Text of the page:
Sweet & Smoky Omelettes w/ Smoked Kielbasa

When I was working down in the Keys, I got several opportunities to watch the hotel chef make omelettes for their breakfast buffet. I’d forgotten that until mom asked how I made such pretty omelettes this morning. The chef’s technique kept flashing through my mind, both today and when I was in Phoenix making an omelette for dinner. (That one was pretty, too. I was very proud.)

6 eggs
smoked kielbasa, pre-cooked & diced
1 Vidalia onion, thinly sliced
1/2 cup shredded cheese (this time, mozzarella & cheddar)
3-4 cloves garlic, minced
1/3 cup green onions, chopped
1 tsp ground cumin
1/2 tsp dried thyme
kosher salt
black pepper

I sautéed the garlic in a little olive oil over med-high heat until it started to brown. Added the sliced onion and continued to sauté. Once the onions softened a bit, I added the salt, thyme, & cumin. We use Indian cumin, so it’s smoky with a slightly fruity flavor. After about another minute, I added the diced kielbasa. (The kielbasa links had already been halved & seared on both sides. I had two segments left from Friday.) I kept the whole thing going for about two minutes more, until the onions browned nicely and the kielbasa flavor mingled with everything else. Removed it all from the pan & set aside.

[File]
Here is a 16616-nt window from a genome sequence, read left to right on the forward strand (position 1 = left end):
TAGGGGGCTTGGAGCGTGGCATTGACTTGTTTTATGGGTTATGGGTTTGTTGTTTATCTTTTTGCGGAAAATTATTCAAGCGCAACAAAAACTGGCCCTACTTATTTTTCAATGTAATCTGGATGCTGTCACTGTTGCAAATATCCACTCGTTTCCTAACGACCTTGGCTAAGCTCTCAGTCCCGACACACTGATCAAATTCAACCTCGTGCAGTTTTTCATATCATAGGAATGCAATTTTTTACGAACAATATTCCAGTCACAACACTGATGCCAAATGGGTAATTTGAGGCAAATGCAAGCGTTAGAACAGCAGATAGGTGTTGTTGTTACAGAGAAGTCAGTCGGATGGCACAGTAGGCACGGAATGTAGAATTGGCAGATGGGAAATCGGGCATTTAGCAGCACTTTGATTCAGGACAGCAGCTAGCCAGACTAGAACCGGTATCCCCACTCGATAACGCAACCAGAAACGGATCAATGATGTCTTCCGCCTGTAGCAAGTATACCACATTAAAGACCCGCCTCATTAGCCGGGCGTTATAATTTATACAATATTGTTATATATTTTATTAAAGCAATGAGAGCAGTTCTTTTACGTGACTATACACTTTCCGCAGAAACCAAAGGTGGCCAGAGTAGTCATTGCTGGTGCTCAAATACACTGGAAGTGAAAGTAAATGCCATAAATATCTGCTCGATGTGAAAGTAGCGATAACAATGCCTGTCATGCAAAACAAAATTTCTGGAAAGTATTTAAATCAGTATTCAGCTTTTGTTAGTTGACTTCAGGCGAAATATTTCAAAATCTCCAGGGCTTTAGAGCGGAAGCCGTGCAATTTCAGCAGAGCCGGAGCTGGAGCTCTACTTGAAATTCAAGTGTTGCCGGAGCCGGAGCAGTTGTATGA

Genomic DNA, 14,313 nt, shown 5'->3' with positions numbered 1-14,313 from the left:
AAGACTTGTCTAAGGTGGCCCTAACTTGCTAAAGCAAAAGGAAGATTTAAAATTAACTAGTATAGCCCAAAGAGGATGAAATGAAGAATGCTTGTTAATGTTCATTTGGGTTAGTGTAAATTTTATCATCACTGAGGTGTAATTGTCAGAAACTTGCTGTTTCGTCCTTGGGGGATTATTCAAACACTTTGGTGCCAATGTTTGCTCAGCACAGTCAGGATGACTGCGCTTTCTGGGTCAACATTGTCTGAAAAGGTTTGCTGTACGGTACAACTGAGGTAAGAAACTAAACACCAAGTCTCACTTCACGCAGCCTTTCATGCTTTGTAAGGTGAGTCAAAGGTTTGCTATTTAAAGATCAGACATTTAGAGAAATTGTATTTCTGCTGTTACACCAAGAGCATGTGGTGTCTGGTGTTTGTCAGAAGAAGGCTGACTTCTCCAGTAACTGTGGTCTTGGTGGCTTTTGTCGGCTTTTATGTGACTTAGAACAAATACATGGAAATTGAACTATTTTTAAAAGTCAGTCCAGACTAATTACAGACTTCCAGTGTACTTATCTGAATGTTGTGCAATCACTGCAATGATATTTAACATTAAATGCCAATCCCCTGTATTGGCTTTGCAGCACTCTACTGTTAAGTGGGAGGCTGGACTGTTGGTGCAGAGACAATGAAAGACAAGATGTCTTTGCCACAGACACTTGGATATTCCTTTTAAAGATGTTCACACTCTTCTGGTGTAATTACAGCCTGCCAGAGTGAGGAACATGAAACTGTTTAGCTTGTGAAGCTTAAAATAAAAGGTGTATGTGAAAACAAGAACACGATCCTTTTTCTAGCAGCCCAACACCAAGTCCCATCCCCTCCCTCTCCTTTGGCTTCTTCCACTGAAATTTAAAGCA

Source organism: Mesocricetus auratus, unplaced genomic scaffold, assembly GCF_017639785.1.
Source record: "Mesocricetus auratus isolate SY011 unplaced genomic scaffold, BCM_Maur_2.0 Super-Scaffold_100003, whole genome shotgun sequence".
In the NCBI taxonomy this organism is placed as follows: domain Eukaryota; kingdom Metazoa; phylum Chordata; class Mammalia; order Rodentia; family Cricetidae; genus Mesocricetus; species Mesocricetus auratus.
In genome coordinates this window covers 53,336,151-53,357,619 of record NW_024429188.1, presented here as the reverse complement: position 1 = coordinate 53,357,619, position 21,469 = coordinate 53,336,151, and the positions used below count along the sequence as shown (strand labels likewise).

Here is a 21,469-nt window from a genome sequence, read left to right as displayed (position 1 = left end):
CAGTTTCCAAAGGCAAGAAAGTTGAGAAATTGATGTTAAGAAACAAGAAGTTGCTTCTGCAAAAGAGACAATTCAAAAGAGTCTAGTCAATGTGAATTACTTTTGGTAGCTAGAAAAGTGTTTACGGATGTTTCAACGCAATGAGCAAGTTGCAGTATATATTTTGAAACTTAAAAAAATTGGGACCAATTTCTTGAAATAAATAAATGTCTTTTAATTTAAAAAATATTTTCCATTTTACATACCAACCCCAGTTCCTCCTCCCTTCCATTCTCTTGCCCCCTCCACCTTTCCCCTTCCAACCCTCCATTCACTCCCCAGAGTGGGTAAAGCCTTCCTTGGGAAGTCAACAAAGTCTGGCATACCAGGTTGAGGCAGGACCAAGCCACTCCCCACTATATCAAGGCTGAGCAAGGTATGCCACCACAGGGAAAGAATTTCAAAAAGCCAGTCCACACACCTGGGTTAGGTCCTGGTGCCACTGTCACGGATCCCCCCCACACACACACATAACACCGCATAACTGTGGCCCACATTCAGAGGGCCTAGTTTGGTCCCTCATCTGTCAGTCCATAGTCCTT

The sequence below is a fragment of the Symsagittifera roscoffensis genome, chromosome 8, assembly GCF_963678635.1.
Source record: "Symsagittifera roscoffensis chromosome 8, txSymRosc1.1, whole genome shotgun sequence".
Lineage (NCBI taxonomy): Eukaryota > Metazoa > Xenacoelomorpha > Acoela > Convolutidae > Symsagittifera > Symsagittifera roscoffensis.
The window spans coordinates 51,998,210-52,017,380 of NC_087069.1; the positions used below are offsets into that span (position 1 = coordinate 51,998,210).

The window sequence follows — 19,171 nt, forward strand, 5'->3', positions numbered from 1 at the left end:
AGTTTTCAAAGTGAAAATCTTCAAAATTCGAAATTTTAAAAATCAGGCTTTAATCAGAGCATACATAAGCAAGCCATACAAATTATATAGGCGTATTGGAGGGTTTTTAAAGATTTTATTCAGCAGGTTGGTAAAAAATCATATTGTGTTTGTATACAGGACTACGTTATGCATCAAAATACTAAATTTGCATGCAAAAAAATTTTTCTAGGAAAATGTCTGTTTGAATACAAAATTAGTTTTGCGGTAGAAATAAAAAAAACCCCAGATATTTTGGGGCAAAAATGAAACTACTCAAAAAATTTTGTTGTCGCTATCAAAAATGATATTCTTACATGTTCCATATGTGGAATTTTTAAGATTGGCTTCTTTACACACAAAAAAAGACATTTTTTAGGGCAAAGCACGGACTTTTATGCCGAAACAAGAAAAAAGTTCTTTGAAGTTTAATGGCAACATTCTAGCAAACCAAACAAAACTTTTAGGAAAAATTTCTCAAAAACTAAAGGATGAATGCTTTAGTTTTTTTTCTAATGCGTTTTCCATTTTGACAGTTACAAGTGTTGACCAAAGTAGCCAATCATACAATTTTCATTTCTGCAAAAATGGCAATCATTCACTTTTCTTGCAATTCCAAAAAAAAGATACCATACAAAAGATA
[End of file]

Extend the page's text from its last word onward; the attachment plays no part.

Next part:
While the onions were cooking, I whisked the eggs quite thoroughly. More whisking means lighter and smoother omelettes (or scrambled eggs.) Nothing special in the eggs themselves. I added a pat of butter to the pan, let it melt and slightly brown. Brought the pan down to medium heat. Poured in half the eggs, let it solidify a little, and then started tilting the pan to distribute the uncooked eggs in the middle and make a neat, round omelette.

Once the egg was mostly cooked and evenly distributed, I added the cheese, green onions, and kielbasa & onion mixture on one half. Shake the pan to make sure it’s loose, and then I folded the omelette over. Voila! Repeat for omelette #2. Sprinkle on a few more green onions as garnish, and grind some fresh black pepper over the top.